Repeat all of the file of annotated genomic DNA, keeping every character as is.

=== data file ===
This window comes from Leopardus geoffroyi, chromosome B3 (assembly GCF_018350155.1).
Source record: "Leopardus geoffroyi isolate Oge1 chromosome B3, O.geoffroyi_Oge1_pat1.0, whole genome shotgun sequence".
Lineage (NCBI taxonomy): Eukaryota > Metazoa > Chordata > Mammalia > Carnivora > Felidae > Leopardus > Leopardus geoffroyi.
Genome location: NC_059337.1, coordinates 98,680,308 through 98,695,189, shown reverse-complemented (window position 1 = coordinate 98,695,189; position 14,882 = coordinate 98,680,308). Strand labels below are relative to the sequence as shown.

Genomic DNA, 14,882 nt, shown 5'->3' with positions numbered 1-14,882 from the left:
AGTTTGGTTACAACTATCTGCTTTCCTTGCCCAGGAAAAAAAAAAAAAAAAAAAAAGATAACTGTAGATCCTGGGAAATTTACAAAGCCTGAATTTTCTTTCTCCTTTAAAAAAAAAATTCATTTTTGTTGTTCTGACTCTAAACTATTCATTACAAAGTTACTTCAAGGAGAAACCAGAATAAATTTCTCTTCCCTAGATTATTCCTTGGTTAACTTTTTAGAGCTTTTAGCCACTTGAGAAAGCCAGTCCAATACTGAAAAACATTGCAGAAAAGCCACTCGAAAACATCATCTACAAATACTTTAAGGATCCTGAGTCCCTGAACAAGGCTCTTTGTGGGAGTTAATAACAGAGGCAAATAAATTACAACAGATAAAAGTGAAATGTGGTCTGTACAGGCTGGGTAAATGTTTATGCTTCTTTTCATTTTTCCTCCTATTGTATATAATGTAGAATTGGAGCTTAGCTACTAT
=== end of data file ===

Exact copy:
This window comes from Leopardus geoffroyi, chromosome B3 (assembly GCF_018350155.1).
Source record: "Leopardus geoffroyi isolate Oge1 chromosome B3, O.geoffroyi_Oge1_pat1.0, whole genome shotgun sequence".
Lineage (NCBI taxonomy): Eukaryota > Metazoa > Chordata > Mammalia > Carnivora > Felidae > Leopardus > Leopardus geoffroyi.
Genome location: NC_059337.1, coordinates 98,680,308 through 98,695,189, shown reverse-complemented (window position 1 = coordinate 98,695,189; position 14,882 = coordinate 98,680,308). Strand labels below are relative to the sequence as shown.

Genomic DNA, 14,882 nt, shown 5'->3' with positions numbered 1-14,882 from the left:
AGTTTGGTTACAACTATCTGCTTTCCTTGCCCAGGAAAAAAAAAAAAAAAAAAAAAGATAACTGTAGATCCTGGGAAATTTACAAAGCCTGAATTTTCTTTCTCCTTTAAAAAAAAAATTCATTTTTGTTGTTCTGACTCTAAACTATTCATTACAAAGTTACTTCAAGGAGAAACCAGAATAAATTTCTCTTCCCTAGATTATTCCTTGGTTAACTTTTTAGAGCTTTTAGCCACTTGAGAAAGCCAGTCCAATACTGAAAAACATTGCAGAAAAGCCACTCGAAAACATCATCTACAAATACTTTAAGGATCCTGAGTCCCTGAACAAGGCTCTTTGTGGGAGTTAATAACAGAGGCAAATAAATTACAACAGATAAAAGTGAAATGTGGTCTGTACAGGCTGGGTAAATGTTTATGCTTCTTTTCATTTTTCCTCCTATTGTATATAATGTAGAATTGGAGCTTAGCTACTAT